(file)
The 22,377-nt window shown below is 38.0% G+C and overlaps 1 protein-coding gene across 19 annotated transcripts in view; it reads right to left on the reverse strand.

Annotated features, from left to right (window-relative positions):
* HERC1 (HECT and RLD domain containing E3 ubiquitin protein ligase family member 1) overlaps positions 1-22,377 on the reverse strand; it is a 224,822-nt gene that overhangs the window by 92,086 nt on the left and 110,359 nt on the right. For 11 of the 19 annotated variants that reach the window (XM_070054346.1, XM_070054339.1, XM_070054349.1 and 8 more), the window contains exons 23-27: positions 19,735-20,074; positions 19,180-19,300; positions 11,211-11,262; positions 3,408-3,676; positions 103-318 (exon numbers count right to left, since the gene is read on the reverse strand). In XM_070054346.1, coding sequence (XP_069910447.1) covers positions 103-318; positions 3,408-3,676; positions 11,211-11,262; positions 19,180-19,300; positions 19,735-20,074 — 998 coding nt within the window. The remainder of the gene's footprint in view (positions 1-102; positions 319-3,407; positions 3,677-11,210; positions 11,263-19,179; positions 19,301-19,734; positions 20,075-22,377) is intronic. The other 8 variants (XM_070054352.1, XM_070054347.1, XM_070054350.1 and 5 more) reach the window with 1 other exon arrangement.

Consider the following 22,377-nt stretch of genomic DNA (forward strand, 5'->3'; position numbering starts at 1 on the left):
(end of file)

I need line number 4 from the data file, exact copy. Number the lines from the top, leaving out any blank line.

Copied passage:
Consider the following 22,377-nt stretch of genomic DNA (forward strand, 5'->3'; position numbering starts at 1 on the left):